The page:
The Persian Wars

Essential Question

How did the Spartans and Athenians defeat the Persians?


The Persian Wars

The Persian Wars refers to the conflict between Greece and Persia in the 5th century BCE which involved two invasions by the latter in 490 and 480 BCE.  Several of the most famous and significant battles in history were fought during the Wars, these were at Marathon, Thermopylae, Salamis, and Plataea, all of which would become legendary. The Greeks were, ultimately, victorious and their civilization preserved. If they had been defeated then the western world may not have inherited from them such lasting cultural contributions as democracy, classical architecture and sculpture, theater, and the Olympic Games.  

Information from Ancient History Encyclopedia

The Persian Wars

In 499 BC several Greek cities in Asia Minor rebelled against Persian rule. To help their fellow Greeks, a few city-states in mainland Greece sent soldiers to join the fight against the Persians.

The Persians put down the revolt, but Darius was still angry with the Greeks. Although the cities that had rebelled were in Asia, Darius was enraged that other Greeks had given them aid. He swore to get revenge on the Greeks. This was convenient since Darius wanted the Persian Empire to grow. In the east, he conquered the entire Indus Valley and could go no farther. The only way he could try to expand the empire was westward into Europe and Greece was the entryway to Europe.

The Battle of Marathon

Nine years after the Greek cities rebelled, Darius invaded Greece. He and his army sailed to the plains of Marathon near Athens. This invasion began a series of wars between Persia and Greece that historians call the Persian Wars.

The Athenian army had only about 11,000 soldiers, while the Persians had about 15,000. However, the Greeks won the battle because they had better weapons and clever leaders. The Persians return home defeated and Darius gave up him dream of expanding his empire into Greece.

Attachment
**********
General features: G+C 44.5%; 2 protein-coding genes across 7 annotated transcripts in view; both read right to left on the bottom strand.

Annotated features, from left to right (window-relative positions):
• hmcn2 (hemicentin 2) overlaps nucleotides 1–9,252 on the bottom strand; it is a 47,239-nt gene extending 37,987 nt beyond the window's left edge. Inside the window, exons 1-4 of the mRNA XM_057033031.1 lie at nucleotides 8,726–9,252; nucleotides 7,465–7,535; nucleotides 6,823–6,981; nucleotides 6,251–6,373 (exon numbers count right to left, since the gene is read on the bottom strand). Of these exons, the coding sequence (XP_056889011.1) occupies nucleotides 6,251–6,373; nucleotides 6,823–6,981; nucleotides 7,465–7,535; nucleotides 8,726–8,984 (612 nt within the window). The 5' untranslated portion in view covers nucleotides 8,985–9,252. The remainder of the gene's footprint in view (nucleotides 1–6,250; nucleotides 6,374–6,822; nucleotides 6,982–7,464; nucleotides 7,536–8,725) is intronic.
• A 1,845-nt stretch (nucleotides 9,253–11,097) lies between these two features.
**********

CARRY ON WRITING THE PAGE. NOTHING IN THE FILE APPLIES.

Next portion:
According to legend, a messenger ran from Marathon to Athens-a distance of just over 26 miles-to bring news of the great victory. After crying out "Rejoice! We conquer!" the exhausted runner fell to the ground and died. Today, we recreate this in events where runners run a 26-mile race called marathons. 

The Second Invasion of Greece

Ten years after the Battle of Marathon, Darius's son Xerxes I (ZUHRK-seez) tried to conquer Greece again. In 480 BC the Persian army set out for Greece. This time they were joined by the Persian navy.

The Greeks prepared to defend their homeland. This time Sparta, a powerful city-state in southern Greece, joined with Athens. The Spartans had the strongest army in Greece, so they went to fight the Persian army. Meanwhile, the Athenians sent their powerful navy to attack the Persian navy. To slow the Persian army, the Spartans sent about 1,400 soldiers to Thermopylae (thuhr-MAH-puh-lee), a narrow mountain pass. The Persians had to cross through this pass to attack Greek cities. For three days, the small Greek force held off the Persian army. Then the Persians asked a traitorous Greek soldier to lead them through another pass. A large Persian force attacked the Spartans from behind. Surrounded, the brave Spartans and their allies fought to their deaths. After winning the battle, the Persians swept into Athens, attacking and burning the city.

Although the Persians won the battle in the pass, the Greeks quickly regained the upper hand. A few days after Athens was burned, the Athenians defeated the Persian navy through a clever plan. They led the larger Persian navy into the narrow straits of Salamis (SAH-luh-muhs). The Persians had so many ships that they couldn't steer well in the narrow strait. As a result, the smaller Athenian boats easily sank many Persian ships. Those ships that were not destroyed soon returned home. Soon after the Battle of Salamis, an army of soldiers from all over Greece beat the Persians at Plataea (pluh-TEE-uh). This battle ended the Persian Wars. Defeated, the Persians left Greece.

For the Persians, this defeat was humiliating, but it was not a major blow. Their empire remained strong for more than a century after the war. For the Greeks, though, the defeat of the Persians was a triumph. They had saved their homeland.

Discussion Questions

Activity 2: What were the main events of the Persian Wars?

Using the information from this lesson, answer the questions in a thinking map. Complete this assignment digitally or on paper. It will be collected in your portfolio. 

Extension Activities